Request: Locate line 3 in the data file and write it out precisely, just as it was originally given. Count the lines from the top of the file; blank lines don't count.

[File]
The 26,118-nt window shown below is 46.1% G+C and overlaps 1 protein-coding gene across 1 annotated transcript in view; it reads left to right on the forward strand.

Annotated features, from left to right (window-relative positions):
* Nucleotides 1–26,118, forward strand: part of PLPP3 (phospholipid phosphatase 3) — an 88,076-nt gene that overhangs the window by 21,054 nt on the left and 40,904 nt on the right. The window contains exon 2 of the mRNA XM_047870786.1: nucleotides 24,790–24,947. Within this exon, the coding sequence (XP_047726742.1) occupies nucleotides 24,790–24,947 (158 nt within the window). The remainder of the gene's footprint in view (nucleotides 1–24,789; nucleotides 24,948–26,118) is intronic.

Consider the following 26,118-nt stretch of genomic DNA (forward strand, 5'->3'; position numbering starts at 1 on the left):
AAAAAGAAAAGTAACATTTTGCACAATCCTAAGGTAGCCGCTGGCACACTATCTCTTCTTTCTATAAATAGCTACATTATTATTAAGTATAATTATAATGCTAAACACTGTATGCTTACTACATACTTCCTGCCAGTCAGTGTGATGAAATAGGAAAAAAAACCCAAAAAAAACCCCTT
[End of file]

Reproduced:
* Nucleotides 1–26,118, forward strand: part of PLPP3 (phospholipid phosphatase 3) — an 88,076-nt gene that overhangs the window by 21,054 nt on the left and 40,904 nt on the right. The window contains exon 2 of the mRNA XM_047870786.1: nucleotides 24,790–24,947. Within this exon, the coding sequence (XP_047726742.1) occupies nucleotides 24,790–24,947 (158 nt within the window). The remainder of the gene's footprint in view (nucleotides 1–24,789; nucleotides 24,948–26,118) is intronic.